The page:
Thursday, June 13

Silver Diamine Fluoride Helping Children Deal With Painful Dental Procedures

At least one in five Americans has one or more cavities that are currently untreated. Sadly, those numbers could potentially be even higher among the nation’s youth population. Baby teeth begin to grow around 6 months, so the American Academy of Pediatric Dentistry (AAPD) recommends a trip to the dentist before your child’s first birthday.

For kids, going to the dentist for something as minor as a checkup can be a terrifying, traumatic experience. With all the sharp dental tools, scary face protectors, and loud noises, many kids would much prefer manual labor than spending a few minutes in a dentist’s chair. But unfortunately, children with poor oral health are three times more likely to miss school as a result of tooth pain. Needless to say, professional dentistry is a necessity for people of all ages.

Thanks to a new dental breakthrough, however, kids are going to be able to have dental work done without the anxieties associated with painful dental drills.

According to, a new brush-on liquid allows kids to avoid the anguish of conventional dental drilling when it comes to fillings and similar treatments.

Dentists can now place a drop of a brush-on liquid solution called silver diamine fluoride (SDF) directly onto a cavity or infected tooth. Dentistry professionals have stated that the SDF approach not only has the potential to improve the dental experience for children but for individuals with special needs and anyone who cannot tolerate anesthesia or other intimidating pieces of dental equipment.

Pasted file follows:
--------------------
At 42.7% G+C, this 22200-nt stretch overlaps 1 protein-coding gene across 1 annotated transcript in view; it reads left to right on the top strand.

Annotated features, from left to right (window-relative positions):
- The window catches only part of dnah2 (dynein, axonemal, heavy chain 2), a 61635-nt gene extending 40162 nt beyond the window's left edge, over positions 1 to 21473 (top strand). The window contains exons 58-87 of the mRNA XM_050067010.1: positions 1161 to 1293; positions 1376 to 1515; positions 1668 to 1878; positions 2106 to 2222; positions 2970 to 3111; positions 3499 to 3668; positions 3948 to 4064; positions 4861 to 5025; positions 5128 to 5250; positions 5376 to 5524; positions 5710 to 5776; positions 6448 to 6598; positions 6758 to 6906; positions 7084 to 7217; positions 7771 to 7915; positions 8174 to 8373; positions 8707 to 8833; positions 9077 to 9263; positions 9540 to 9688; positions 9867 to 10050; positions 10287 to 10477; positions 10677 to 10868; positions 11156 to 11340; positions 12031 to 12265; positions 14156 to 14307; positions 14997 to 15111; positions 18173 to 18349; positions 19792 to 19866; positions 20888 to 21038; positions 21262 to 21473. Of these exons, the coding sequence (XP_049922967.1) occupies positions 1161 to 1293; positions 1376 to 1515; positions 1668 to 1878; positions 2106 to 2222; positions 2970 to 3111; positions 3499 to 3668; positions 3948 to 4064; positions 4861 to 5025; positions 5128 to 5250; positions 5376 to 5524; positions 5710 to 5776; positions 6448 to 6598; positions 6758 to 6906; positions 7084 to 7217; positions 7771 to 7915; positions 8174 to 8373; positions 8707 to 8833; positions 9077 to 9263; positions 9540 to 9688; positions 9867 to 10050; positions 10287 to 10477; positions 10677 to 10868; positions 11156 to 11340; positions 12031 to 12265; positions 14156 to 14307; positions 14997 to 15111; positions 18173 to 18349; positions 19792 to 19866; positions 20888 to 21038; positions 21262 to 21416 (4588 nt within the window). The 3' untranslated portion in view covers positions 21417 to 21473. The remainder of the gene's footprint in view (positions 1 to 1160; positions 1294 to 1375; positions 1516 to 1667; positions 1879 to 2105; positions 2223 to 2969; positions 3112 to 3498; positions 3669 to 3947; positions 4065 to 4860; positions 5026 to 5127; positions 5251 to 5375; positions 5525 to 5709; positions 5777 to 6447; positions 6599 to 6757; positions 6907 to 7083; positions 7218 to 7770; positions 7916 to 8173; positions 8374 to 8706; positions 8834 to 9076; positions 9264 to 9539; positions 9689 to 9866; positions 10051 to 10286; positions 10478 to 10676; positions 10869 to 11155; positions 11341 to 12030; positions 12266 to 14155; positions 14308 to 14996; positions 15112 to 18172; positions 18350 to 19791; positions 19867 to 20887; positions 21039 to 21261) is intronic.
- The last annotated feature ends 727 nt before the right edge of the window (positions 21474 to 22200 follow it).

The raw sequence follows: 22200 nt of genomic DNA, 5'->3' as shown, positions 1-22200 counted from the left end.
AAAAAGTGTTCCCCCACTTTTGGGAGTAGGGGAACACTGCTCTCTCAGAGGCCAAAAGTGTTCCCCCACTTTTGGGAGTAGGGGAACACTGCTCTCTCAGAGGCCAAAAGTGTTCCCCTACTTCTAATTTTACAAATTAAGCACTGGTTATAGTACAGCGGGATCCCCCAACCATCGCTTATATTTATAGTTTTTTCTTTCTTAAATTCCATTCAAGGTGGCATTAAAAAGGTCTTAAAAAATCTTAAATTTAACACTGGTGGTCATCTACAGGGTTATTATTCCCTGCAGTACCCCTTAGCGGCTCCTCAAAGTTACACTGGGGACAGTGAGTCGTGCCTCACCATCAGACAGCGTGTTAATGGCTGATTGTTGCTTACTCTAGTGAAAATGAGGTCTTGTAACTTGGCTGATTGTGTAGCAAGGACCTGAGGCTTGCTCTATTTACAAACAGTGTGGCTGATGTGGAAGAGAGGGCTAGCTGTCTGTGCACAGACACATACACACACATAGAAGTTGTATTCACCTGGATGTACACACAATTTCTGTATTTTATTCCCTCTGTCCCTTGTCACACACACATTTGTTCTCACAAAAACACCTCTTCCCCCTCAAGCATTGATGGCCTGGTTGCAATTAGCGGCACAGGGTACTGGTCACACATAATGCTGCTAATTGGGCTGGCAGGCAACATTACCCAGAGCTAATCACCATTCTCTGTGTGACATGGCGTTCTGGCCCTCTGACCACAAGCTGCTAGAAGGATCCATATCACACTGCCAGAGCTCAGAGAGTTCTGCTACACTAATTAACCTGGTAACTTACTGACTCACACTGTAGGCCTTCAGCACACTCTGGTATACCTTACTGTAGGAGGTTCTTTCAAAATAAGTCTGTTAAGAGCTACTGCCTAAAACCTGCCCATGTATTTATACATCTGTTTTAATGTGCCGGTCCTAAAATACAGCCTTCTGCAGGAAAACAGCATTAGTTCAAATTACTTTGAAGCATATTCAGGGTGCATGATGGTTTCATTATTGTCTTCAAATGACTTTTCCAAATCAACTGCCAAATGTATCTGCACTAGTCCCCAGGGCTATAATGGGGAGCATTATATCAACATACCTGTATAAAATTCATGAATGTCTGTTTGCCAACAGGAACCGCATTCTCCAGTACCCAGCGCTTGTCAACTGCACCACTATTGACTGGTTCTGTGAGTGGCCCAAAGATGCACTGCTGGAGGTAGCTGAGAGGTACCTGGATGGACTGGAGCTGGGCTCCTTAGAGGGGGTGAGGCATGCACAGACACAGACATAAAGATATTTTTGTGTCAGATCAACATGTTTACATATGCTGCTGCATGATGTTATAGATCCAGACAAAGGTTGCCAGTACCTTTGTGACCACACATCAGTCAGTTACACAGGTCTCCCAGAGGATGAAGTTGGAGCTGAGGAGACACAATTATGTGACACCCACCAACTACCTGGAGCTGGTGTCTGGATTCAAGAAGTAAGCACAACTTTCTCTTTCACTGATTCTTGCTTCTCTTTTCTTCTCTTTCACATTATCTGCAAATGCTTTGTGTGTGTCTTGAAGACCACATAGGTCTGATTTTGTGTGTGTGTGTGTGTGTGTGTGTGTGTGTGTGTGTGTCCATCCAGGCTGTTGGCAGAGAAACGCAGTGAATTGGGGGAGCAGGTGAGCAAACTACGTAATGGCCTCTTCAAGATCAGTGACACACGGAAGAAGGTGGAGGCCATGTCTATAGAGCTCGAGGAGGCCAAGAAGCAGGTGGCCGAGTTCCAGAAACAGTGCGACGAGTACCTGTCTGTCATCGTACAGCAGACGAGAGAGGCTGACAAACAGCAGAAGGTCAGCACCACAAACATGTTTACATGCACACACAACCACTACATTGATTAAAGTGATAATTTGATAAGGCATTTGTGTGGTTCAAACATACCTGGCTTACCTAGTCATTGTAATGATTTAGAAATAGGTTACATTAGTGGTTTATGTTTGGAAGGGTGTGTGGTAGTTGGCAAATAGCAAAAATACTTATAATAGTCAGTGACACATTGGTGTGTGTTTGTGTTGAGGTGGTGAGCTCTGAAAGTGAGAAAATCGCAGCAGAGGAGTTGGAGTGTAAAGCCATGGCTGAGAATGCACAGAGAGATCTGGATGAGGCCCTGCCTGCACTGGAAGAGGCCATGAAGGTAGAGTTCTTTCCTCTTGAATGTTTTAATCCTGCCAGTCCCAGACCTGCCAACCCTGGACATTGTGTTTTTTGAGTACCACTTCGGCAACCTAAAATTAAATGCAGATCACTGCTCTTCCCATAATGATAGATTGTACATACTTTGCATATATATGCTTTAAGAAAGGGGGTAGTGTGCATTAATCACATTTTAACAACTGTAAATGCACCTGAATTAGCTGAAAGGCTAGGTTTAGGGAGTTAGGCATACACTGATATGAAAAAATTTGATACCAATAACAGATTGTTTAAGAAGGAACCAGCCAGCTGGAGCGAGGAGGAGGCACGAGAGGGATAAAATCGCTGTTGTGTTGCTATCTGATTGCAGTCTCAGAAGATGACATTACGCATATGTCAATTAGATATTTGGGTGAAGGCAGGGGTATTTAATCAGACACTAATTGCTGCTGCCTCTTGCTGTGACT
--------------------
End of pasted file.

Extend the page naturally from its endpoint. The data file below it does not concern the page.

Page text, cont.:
“Basically it works like an antibiotic on tooth decay,” said Kevin Earle, executive director of the Arizona Dental Association. “I think it is becoming more common and it is saving a lot of money. It will help to eliminate the prospects of kids having rampant decay in their mouths that would necessitate the use of sedation or anesthesia.”

Additionally, the California Dental Association (CDA) is leading the charge for this new painless approach to become commonplace within the national dentistry community.

CDA-sponsored legislation, Senate Bill 1148, passed its first round of Senate committee hearings. If the bill passes completely it would allow dentists who provide care in the Medi-Cal dental program to be reimbursed whenever they use SDF.

With the passage of the bill, SDF will subsequently be placed in dentists’ tool bests as a viable option to treat dental issues in order to help alleviate pain.

“We know that SDF is very effective and we should make it more widely available now,” added John Blake, DDS, CDA Government Affairs Council Chair.

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